Notes: Prospect Brown retires

Notes: Prospect Brown retires

PHOENIX -- One of the exemplars of Oakland's "Moneyball" philosophy has stepped away from the game.

Catcher Jeremy Brown, a first-round pick in 2002, did not report to Spring Training this year. Instead, he retired due to what the A's said were "personal reasons."

Brown, 28, was not considered a likely candidate to make this year's Major League roster. However, he hit .276 with 14 homers last year for Triple-A Sacramento and was 3-for-10 in a 2006 stint with the A's.

"He was a great guy who worked hard," manager Bob Geren said.

General manager Billy Beane and Geren declined to elaborate on Brown's reasons for retirement.

"It caught us a little by surprise, but then again, things like this, when personal reasons come up, they're usually a surprise anyway," Beane said.

Brown was a central character in Michael Lewis' book "Moneyball," which chronicled the A's approach to player evaluation. A hefty backstop from the University of Alabama, Brown led all college players in walks as a senior but wasn't well-regarded by many organizations because of his body.

In response to Brown's retirement, the A's signed Matt LeCroy to a Minor League contract so they would have six catchers in camp. LeCroy, a former Twins catcher, is expected to report this weekend.

"Certainly there are no promises for Matt," Beane said. "He needed a job. It's an opportunity, albeit a small opportunity."

LeCroy, 32, owns a career .260 average with 60 home runs in 476 Major League games. Known more for his prodigious power potential than his defense, LeCroy has a .981 fielding percentage as a catcher in the Major Leagues. Last season, he batted .194 for Triple-A Rochester with three home runs in 247 at-bats.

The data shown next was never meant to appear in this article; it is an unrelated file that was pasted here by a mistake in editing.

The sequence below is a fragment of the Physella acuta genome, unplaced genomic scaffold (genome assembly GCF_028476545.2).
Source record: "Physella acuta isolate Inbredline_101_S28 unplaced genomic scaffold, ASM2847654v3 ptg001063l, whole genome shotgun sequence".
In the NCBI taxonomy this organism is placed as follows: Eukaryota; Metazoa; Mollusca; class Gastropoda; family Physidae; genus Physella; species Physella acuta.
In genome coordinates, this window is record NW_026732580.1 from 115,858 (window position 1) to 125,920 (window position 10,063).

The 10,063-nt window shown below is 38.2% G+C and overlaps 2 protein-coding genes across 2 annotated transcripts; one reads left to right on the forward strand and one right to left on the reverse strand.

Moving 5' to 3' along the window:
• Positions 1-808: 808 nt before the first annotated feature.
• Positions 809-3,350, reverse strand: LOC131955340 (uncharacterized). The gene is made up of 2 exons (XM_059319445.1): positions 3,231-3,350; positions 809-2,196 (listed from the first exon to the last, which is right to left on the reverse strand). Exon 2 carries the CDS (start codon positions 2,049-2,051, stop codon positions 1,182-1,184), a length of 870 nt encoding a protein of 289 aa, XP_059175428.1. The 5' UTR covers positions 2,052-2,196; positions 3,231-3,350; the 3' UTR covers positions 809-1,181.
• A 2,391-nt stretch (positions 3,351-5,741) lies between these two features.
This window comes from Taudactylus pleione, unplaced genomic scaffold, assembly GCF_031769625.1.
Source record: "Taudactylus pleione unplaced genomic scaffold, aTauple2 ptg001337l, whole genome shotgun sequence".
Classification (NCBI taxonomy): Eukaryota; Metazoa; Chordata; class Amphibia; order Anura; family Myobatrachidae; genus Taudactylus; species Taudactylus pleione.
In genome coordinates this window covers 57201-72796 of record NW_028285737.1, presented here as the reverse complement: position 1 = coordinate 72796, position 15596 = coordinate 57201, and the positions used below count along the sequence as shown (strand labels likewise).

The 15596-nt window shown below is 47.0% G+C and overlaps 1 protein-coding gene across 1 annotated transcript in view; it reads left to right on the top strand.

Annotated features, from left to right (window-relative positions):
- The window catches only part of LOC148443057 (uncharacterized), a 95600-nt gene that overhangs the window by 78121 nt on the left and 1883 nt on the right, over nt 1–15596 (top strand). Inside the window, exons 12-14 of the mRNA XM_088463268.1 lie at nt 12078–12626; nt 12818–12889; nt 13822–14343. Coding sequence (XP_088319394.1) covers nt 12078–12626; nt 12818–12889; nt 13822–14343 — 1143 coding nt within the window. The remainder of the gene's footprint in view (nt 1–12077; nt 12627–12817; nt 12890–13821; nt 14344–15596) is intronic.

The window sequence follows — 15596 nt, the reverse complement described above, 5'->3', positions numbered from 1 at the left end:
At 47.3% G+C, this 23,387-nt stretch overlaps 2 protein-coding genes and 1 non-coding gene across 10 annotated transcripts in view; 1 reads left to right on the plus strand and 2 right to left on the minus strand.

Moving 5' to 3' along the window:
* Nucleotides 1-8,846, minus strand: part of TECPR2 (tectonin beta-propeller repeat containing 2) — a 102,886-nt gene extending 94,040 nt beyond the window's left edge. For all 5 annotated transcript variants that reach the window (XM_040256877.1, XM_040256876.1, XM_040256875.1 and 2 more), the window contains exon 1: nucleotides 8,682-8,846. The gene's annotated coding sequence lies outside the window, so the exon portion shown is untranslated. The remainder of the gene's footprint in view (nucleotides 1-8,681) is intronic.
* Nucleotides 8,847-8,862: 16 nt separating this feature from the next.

As for Brown, the A's would welcome him back to the organization if he decides he wants to return in the future.

"It's absolutely an open door," Beane said.

Harden session goes well: Starter Rich Harden threw his first bullpen session of Spring Training on Friday, and the results were encouraging.

Harden kept the ball down and showed a smooth delivery in delivering nearly 40 pitches to Kurt Suzuki.

"He looked like Rich Harden when he's healthy," Suzuki said. "I'm pumped I can finally catch him."

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Harden and Suzuki have often talked about their desire to work together, but they have never formed a battery in a game.

"He's really good at getting me down in the zone, better than most catchers I've worked with," Harden said after his bullpen.

As for mechanics, Harden's work with bullpen coach and former roving pitching instructor Ron Romanick paid off.

"I feel like my command's a lot better than it usually is at this point," Harden said. "We haven't made too many big changes, it's more been smaller things and a lot of repetition."

Foulke sharp in bullpen: Keith Foulke acquitted himself well in his first bullpen session of Spring Training.

The former A's closer, who did not pitch last year, impressed the A's in a session before they signed him, and according to Geren, has gotten better since then.

Justin Knoedler caught Foulke and thought the veteran threw well.

"He hit his spots, he threw about 40 pitches ...[and] he had some decent life on his ball," Knoedler said.

Blanton to throw to hitters: Joe Blanton, the A's expected Opening Day starter, will throw to live hitters from a mound Saturday.

The batters won't swing, so Blanton gets the benefit of throwing from a mound without a screen in front of him, while the batters get to track pitches for the first time this spring. The A's plan to have all their pitchers do so this spring as another step to game readiness.

Due to rain Friday, the A's did not have pitchers' fielding practice at Papago Park.

Report card: Pitchers Angel Garcia and Santiago Casilla have yet to report to Spring Training. Garcia is absent due to "personal reasons," while Casilla has a "visa issue," Geren said.

Mark Thoma is a contributor to MLB.com. This story was not subject to the approval of Major League Baseball or its clubs.